State 1 (Stance Flexion) and State 2 (Stance Extension):

In normal gait, the knee first flexes and then extends throughout early to midstance (see FIGS. 2 and 3). In State 1, or stance flexion, a prosthetic knee should preferably exert a resistive torque or damping to inhibit the knee from buckling under the user's weight. A prosthetic knee should also preferably exert a resistive torque or damping during the extension period of stance, or State 2, to slow or damp knee extension so that the knee does not overextend, thereby preventing the rotating portion of a knee, such as the knee brake, to slam against a prosthetic kneecap (extension stop) or outer knee cover.

The degree to which a prosthetic knee should dampen flexion and extension so as to closely simulate a life-like or natural response is largely dependent on body weight. That is, in States 1 and 2 larger damping values are preferred for larger users so as to more faithfully simulate a generally life-like or natural feel. (Note that in general a tall user does require a greater knee resistance but tall people typically tend to rotate the knee faster thereby increasing the torque response of the system—current is proportional to knee rotational velocity where the proportionality constant is knee damping.)

In accordance with one preferred embodiment, clinical studies were performed with amputees of different body sizes ranging from small/light to large/heavy to generally capture the full range of body sizes. These users utilized prosthetic knees and other sensory equipment. Preferably, the users utilized the prosthetic knee brake 130 along with the axial and moment sensors 140 and the knee angle sensor 134.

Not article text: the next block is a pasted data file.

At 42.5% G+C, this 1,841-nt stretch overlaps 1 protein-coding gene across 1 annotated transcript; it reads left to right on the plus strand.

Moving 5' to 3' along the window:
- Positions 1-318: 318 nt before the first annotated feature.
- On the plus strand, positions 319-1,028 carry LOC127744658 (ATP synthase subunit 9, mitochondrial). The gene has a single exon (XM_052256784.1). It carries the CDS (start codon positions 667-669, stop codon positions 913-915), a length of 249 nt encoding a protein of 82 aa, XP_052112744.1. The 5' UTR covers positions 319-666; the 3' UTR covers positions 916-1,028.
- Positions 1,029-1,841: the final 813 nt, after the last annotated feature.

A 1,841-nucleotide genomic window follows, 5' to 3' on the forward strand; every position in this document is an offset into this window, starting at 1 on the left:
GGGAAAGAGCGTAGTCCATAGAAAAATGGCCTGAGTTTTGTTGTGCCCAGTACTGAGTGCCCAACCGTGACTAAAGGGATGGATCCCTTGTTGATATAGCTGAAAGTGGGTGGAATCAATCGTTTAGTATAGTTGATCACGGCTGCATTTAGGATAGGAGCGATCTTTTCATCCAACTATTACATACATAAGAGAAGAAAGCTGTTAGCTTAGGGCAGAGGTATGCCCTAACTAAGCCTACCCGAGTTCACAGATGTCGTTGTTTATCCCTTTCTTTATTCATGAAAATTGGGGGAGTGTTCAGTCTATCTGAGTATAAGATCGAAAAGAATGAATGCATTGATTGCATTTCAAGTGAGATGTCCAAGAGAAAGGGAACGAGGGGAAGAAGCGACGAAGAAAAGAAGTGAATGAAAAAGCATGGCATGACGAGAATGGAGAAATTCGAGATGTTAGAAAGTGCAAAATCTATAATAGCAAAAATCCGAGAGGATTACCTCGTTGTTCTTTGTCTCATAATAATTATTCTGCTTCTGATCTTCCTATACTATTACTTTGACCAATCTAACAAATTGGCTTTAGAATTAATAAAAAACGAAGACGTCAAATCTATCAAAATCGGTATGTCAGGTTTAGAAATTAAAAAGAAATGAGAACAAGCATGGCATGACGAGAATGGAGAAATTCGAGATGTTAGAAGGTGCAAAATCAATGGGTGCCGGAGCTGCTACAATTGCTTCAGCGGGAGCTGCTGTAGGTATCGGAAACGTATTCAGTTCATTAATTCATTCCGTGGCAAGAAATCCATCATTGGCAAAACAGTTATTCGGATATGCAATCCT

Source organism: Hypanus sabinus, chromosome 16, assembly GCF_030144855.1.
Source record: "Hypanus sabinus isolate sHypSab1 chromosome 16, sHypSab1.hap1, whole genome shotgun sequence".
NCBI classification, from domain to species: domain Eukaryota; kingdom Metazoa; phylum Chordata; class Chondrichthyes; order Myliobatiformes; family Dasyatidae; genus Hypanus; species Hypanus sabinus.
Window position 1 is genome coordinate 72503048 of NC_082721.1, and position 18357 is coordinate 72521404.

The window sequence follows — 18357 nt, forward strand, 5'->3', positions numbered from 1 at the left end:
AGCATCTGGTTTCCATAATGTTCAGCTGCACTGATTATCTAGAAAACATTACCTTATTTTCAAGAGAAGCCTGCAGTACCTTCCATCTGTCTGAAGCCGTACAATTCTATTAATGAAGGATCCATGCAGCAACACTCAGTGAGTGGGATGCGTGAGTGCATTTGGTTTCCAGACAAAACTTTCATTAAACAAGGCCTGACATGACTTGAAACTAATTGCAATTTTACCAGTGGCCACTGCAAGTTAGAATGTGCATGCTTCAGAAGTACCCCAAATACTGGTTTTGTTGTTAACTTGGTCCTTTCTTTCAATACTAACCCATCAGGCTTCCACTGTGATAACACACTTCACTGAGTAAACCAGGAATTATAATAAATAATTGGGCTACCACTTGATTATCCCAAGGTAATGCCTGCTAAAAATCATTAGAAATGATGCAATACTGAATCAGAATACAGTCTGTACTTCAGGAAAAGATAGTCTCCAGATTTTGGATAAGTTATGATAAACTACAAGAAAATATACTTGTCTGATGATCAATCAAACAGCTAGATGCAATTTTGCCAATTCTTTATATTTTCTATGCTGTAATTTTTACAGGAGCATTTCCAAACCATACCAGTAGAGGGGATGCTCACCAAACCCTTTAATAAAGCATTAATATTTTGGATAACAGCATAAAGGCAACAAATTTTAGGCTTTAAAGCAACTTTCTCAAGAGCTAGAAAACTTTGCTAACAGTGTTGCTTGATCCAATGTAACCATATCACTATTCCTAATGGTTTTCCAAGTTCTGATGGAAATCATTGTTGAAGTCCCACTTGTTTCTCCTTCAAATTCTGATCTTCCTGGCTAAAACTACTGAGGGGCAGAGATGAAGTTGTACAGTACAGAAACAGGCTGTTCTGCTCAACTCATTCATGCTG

In these clinical investigations, flexion and extension damping values provided by the knee actuator 130 were optimized for amputees of different body size while monitoring the axial force, knee moment, knee angle and knee angular velocity data, among other associated data, as necessary. These data were then used to establish relationships or correlations between stance phase resistances and sensory information measured and/or computed during stance.

Preferably, the clinical study data is collected over a wide variety of patient activities and/or external conditions and terrain. These include normal walking or running on a level or inclined surface, sitting down, ascending or descending steps or other situations, for example, when a user lifts a suitcase, among other.

The optimized stance phase knee resistance or damping and sensory data relationships or correlations for patients of varying body size are stored or programmed in the controller or microprocessor 132 or system memory 150. These are used in the prosthetic knee system 110 of the preferred embodiments to automatically control the actuations of the knee brake 130.